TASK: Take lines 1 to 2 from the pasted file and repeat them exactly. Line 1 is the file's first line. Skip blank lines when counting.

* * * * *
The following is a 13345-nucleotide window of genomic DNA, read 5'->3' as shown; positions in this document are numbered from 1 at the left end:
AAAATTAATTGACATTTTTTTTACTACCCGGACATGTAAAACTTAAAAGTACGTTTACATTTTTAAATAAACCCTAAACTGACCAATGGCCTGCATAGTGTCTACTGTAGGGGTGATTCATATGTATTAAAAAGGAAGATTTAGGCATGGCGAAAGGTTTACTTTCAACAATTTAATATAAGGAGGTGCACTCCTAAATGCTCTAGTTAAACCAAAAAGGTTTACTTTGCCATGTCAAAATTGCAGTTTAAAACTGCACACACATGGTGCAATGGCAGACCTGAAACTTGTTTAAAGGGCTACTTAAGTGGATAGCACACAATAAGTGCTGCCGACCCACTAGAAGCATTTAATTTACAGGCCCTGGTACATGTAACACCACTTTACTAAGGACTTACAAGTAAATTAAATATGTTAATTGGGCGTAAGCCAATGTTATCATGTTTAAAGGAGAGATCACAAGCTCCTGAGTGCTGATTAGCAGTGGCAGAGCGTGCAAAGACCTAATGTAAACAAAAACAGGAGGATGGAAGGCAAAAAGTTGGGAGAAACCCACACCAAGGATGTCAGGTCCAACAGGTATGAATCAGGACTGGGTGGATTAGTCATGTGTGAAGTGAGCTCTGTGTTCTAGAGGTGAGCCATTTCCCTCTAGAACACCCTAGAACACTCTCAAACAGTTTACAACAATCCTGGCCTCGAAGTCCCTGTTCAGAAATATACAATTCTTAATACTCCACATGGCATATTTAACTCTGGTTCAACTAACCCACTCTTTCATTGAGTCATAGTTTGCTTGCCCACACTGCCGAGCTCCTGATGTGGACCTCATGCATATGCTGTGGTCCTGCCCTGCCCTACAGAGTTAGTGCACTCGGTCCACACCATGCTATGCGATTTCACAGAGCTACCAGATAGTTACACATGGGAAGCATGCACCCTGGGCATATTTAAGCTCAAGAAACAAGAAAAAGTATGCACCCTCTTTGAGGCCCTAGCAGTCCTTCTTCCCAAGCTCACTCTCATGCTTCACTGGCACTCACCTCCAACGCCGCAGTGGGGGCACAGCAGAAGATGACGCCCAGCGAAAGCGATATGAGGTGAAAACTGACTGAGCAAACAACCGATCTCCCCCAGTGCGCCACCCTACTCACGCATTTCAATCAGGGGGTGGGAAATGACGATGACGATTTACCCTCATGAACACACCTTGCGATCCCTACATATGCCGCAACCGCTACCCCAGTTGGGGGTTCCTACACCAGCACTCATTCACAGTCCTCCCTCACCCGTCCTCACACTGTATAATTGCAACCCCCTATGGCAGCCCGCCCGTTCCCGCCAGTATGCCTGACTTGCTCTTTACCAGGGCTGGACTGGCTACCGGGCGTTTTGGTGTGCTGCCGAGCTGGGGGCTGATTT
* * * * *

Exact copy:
The following is a 13345-nucleotide window of genomic DNA, read 5'->3' as shown; positions in this document are numbered from 1 at the left end:
AAAATTAATTGACATTTTTTTTACTACCCGGACATGTAAAACTTAAAAGTACGTTTACATTTTTAAATAAACCCTAAACTGACCAATGGCCTGCATAGTGTCTACTGTAGGGGTGATTCATATGTATTAAAAAGGAAGATTTAGGCATGGCGAAAGGTTTACTTTCAACAATTTAATATAAGGAGGTGCACTCCTAAATGCTCTAGTTAAACCAAAAAGGTTTACTTTGCCATGTCAAAATTGCAGTTTAAAACTGCACACACATGGTGCAATGGCAGACCTGAAACTTGTTTAAAGGGCTACTTAAGTGGATAGCACACAATAAGTGCTGCCGACCCACTAGAAGCATTTAATTTACAGGCCCTGGTACATGTAACACCACTTTACTAAGGACTTACAAGTAAATTAAATATGTTAATTGGGCGTAAGCCAATGTTATCATGTTTAAAGGAGAGATCACAAGCTCCTGAGTGCTGATTAGCAGTGGCAGAGCGTGCAAAGACCTAATGTAAACAAAAACAGGAGGATGGAAGGCAAAAAGTTGGGAGAAACCCACACCAAGGATGTCAGGTCCAACAGGTATGAATCAGGACTGGGTGGATTAGTCATGTGTGAAGTGAGCTCTGTGTTCTAGAGGTGAGCCATTTCCCTCTAGAACACCCTAGAACACTCTCAAACAGTTTACAACAATCCTGGCCTCGAAGTCCCTGTTCAGAAATATACAATTCTTAATACTCCACATGGCATATTTAACTCTGGTTCAACTAACCCACTCTTTCATTGAGTCATAGTTTGCTTGCCCACACTGCCGAGCTCCTGATGTGGACCTCATGCATATGCTGTGGTCCTGCCCTGCCCTACAGAGTTAGTGCACTCGGTCCACACCATGCTATGCGATTTCACAGAGCTACCAGATAGTTACACATGGGAAGCATGCACCCTGGGCATATTTAAGCTCAAGAAACAAGAAAAAGTATGCACCCTCTTTGAGGCCCTAGCAGTCCTTCTTCCCAAGCTCACTCTCATGCTTCACTGGCACTCACCTCCAACGCCGCAGTGGGGGCACAGCAGAAGATGACGCCCAGCGAAAGCGATATGAGGTGAAAACTGACTGAGCAAACAACCGATCTCCCCCAGTGCGCCACCCTACTCACGCATTTCAATCAGGGGGTGGGAAATGACGATGACGATTTACCCTCATGAACACACCTTGCGATCCCTACATATGCCGCAACCGCTACCCCAGTTGGGGGTTCCTACACCAGCACTCATTCACAGTCCTCCCTCACCCGTCCTCACACTGTATAATTGCAACCCCCTATGGCAGCCCGCCCGTTCCCGCCAGTATGCCTGACTTGCTCTTTACCAGGGCTGGACTGGCTACCGGGCGTTTTGGTGTGCTGCCGAGCTGGGGGCTGATTT